I gave up on my series before I could 'explain' what interested me most: How forces translate into the exchange of virtual particles and how I actually knew about the 'Higgs field giving particles mass' without knowing any more: I had learned about Andersen's mechanism in solid state physics, and Ginzburg-Landau theory of superconductivity. Perhaps that would have been a great example of symmetry breaking and that infamous sombrero hat potential typically used in pop-sci articles about the Higgs field?
I absolutely know that this may sound totally opaque – which is the reason why I only write about it here, on my website in that forgotten corner of the web, rather than trying to turn this into a blog post. Here, I follow my stream of consciousness and don't bother anybody on social media with it. There, I try to be somewhat entertaining and useful.
But even here, I try to write about something that somebody somewhere might be able to relate to, and here 'the internet' comes to rescue: For better or for worse, no matter how seemingly unique, special, and eclectic your hobbies and professional specializations, are – there is somebody somewhere on the net who indulges in the same combination of stuff. So, yes: It seems there is a growing community of hobbyist physics enthusiasts who feel the same and who 'practice' physics in the same way: Professionals with a STEM background who seriously learn about physics in their spare time, like R;&D managers writing textbooks about undergraduate physics or introductions about Quantum Field Theory. Like the IT server admin or the management consulting who write blog posts about what they have (re-)learned in their sparse spare time. Like the retired IT specialists who returns to what they originally studied – physics. Like me, who has an education mainly in applied condensed matter physics and who works as a consulting engineer and IT consultant.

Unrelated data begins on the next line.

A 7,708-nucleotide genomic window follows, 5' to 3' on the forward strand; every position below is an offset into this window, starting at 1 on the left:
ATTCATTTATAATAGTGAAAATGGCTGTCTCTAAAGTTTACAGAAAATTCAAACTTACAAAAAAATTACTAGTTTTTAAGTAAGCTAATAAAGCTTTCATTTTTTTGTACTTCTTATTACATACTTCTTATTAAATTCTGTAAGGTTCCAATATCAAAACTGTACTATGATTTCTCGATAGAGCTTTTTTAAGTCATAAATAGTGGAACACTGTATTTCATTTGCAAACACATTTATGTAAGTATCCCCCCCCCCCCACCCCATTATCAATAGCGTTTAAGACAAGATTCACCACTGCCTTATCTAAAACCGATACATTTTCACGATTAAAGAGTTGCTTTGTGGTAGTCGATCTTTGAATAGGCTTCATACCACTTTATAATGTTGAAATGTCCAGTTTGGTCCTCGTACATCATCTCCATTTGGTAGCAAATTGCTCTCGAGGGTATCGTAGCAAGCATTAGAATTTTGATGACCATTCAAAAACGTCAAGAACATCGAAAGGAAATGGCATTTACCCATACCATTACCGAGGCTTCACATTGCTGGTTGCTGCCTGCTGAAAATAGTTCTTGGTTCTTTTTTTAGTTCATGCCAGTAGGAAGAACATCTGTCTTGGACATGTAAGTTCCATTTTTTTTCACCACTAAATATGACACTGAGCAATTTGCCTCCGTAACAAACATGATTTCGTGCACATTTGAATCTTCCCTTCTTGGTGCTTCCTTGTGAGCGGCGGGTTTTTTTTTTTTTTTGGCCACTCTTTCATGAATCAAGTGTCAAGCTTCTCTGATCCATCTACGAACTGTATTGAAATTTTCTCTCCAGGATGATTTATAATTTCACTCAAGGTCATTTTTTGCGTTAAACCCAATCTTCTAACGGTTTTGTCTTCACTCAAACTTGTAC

From a down-to-earth perspective, this hobby can be worthwhile and useful: I noticed that it sharpens the mind, even if I don't use that physics and math directly on a daily basis. It's this effect that is makes the hackneyed saying about the 'analytical skills' of physics majors true. However, there is a caveat: Yes, physicists may be good at any corporate job, but I think not to lose you 'analytical edge' you need to practice the skills that originally shaped your mind. I don't know about research in psychology, so this is just my personal anecdotal experience. Living the corporate, inbox- and interrupt-driven work-style and having your mind scattered and distracted my social media does not help. There was a time in my life when I got up at 4:00 AM every day to re-learn physics, starting with Feynman's Physics Lectures. Surprisingly, that investment was well spent. I felt, my IT security concepts become crisper, more concise, and better – and it took me less time to compile them; So the ROI was great.